After a successful launch with TriMet, Google Transit offered their trip planner service for free to any agency that formatted and maintained their data in the GTFS format. In 2006, five more agencies were added. Google Transit’s success continued as more and more agencies wanted access to a free trip planner, and were willing to put their data into the GTFS format to get it.
Since its creation in 2005, GTFS has become the most popularly-used data format to describe fixed-route transit services in the world. Many agencies have decided to share their GTFS data openly with the public, while others choose to restrict access only to select partners (e.g., Google Maps). As of
March 2012, there were are an estimated 261 transit agencies worldwide, including 227 transit agencies in the U.S., that share their GTFS data openly with the general public<ref>Front Seat Management, LLC. "City-Go-Round." Accessed March 1, 2012 from http://www.citygoround.org/agencies/</ref>. As of August 20, 2015, Google lists approximately 5900 agencies around the world for Google Transit coverage<ref>Google, Inc. "Transit – Google Maps." Accessed August 20, 2015 from http://maps.google.com/landing/transit/cities/index.html</ref>, however, some of this transit information is probably derived from sources other than GTFS.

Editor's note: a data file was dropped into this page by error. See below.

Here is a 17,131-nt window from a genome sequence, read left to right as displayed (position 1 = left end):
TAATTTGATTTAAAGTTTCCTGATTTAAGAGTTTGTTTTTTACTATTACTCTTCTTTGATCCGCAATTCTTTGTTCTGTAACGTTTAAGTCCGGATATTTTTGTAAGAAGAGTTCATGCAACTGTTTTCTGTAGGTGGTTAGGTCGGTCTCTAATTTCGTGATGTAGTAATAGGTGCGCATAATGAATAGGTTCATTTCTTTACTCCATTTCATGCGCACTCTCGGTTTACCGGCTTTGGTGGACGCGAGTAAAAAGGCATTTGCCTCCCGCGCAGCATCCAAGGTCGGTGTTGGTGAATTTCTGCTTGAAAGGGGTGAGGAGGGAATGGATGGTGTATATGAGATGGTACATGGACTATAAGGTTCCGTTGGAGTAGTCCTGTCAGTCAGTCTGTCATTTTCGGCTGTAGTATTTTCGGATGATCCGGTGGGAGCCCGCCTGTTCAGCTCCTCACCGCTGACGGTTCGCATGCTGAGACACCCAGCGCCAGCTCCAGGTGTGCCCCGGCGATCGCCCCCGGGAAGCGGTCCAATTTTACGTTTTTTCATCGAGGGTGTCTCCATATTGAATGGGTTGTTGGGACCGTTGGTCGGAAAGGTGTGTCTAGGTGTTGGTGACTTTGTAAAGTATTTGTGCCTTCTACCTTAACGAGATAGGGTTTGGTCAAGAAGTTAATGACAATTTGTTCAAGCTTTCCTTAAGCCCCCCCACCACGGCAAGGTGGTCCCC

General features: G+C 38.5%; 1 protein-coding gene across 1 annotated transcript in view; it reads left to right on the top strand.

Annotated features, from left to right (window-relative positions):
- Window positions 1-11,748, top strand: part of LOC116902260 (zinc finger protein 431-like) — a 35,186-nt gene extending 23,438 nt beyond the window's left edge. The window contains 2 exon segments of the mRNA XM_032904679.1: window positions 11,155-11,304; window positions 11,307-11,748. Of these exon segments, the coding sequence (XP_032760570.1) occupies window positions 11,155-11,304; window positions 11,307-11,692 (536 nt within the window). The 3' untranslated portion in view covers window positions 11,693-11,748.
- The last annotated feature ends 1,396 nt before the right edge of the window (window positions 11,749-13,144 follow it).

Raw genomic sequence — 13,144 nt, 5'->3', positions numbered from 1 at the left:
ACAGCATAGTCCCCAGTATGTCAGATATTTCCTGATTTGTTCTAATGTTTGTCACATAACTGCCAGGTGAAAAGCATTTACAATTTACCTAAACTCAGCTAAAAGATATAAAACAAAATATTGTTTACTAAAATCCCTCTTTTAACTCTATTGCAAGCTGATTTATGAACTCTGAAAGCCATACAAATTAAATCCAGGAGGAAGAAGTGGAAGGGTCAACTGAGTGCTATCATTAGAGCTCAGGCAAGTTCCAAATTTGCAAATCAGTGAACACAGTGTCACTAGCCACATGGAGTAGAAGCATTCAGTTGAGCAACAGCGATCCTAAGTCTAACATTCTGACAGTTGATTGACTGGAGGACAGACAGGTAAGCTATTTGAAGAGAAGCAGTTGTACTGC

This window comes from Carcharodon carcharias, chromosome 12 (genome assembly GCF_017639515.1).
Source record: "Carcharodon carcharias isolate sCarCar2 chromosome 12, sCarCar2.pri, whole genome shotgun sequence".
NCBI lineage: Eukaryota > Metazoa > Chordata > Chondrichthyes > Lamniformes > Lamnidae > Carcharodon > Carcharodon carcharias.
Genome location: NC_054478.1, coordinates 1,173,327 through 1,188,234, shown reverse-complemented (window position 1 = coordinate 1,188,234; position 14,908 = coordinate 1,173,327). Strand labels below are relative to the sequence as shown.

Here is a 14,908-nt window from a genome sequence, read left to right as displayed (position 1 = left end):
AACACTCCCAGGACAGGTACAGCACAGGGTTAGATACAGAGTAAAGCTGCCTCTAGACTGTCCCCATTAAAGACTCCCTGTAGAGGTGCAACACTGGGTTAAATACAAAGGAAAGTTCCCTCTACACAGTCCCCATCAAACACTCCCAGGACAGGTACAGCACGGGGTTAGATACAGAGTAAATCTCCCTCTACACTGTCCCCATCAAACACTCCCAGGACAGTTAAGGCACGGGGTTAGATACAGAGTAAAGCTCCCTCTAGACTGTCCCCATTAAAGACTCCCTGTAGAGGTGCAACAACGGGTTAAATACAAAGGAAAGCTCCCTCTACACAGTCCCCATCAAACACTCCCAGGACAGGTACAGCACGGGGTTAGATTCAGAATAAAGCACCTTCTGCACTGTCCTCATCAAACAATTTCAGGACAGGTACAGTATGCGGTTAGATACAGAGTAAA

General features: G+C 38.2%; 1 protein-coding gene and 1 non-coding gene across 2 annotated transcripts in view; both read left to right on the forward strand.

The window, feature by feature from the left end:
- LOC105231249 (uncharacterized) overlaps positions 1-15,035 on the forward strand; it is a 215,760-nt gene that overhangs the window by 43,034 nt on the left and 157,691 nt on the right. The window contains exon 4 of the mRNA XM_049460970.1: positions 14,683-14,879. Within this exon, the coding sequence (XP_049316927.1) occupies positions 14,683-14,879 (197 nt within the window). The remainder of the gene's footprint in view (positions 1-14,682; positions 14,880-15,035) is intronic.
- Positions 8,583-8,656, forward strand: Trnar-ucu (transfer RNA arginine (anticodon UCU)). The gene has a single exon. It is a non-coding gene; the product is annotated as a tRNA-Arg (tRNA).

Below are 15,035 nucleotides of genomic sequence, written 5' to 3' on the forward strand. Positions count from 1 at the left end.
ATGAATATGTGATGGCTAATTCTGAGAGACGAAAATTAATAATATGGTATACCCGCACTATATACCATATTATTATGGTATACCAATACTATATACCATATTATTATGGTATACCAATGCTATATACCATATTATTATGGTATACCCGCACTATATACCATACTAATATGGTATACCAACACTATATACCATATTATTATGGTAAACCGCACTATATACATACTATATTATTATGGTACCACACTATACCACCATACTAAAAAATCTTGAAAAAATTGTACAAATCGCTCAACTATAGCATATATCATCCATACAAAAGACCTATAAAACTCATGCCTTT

Even though many transit agencies created GTFS feeds with the primary purpose of benefiting from the free Google Transit trip planner, application developers, often not affiliated with the agency or Google, quickly realized that they could also create many new types of services based on the same GTFS transit data.